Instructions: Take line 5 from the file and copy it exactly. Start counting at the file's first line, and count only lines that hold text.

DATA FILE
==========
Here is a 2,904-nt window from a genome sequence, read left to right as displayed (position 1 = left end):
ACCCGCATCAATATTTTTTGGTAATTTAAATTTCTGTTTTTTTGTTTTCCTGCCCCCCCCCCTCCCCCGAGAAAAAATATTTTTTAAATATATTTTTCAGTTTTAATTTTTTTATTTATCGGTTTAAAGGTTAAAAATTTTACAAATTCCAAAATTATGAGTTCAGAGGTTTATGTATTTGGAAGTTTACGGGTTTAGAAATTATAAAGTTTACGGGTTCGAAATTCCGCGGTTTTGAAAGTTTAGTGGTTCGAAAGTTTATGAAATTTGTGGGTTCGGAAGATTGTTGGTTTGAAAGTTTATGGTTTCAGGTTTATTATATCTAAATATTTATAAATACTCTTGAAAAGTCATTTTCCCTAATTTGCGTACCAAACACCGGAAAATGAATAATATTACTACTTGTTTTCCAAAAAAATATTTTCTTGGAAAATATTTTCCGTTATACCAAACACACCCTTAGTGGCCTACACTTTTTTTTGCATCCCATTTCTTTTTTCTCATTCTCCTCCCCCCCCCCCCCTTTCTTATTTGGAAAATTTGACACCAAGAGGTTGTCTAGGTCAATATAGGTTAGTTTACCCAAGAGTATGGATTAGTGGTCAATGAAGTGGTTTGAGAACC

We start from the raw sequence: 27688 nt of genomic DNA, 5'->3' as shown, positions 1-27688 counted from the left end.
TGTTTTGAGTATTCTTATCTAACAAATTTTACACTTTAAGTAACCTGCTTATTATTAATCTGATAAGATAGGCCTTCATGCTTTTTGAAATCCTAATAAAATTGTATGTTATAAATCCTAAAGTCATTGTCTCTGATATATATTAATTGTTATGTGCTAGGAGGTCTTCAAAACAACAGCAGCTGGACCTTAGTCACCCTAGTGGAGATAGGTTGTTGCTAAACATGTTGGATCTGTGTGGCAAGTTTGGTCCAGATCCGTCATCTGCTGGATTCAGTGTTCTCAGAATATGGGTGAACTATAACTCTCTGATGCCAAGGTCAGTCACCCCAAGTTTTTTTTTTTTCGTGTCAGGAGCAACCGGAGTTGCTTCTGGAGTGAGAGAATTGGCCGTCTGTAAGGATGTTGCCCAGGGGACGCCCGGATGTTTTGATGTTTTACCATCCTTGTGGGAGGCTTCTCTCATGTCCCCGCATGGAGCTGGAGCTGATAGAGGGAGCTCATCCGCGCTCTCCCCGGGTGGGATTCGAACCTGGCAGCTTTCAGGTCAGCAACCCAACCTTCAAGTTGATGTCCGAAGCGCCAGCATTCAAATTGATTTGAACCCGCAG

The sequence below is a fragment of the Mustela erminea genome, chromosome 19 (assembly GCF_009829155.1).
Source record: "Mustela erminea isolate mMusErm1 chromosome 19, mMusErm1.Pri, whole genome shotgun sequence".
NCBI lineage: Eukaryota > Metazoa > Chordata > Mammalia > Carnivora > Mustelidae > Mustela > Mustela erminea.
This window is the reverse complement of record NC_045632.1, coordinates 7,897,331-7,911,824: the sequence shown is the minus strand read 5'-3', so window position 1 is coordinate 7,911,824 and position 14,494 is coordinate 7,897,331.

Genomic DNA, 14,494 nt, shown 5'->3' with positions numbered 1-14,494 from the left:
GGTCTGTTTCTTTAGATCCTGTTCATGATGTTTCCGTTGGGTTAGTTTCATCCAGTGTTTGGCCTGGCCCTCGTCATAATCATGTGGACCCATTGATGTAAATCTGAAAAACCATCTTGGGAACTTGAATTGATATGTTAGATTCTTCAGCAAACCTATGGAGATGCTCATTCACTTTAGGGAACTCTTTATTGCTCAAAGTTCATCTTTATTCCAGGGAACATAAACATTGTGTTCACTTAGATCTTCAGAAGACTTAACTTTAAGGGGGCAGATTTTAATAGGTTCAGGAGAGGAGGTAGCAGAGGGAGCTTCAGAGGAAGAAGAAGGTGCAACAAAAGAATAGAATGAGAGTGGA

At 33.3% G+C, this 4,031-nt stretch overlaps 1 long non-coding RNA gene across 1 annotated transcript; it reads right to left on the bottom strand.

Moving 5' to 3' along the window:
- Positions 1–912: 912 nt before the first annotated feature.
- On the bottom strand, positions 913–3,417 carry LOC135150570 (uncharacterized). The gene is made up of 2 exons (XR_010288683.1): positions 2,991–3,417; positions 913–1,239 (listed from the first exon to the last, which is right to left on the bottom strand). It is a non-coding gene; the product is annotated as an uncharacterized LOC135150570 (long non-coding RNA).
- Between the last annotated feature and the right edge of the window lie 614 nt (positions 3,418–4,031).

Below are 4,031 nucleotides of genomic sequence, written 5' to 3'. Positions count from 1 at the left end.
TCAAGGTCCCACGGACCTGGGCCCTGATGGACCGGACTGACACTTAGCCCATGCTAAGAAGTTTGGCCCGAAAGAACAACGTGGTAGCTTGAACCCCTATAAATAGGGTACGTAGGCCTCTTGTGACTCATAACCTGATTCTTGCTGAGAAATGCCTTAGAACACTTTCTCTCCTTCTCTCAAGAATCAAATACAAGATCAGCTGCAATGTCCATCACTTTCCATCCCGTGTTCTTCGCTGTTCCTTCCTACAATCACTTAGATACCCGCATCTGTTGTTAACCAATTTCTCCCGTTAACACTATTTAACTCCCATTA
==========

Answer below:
The sequence below is a fragment of the Mustela erminea genome, chromosome 19 (assembly GCF_009829155.1).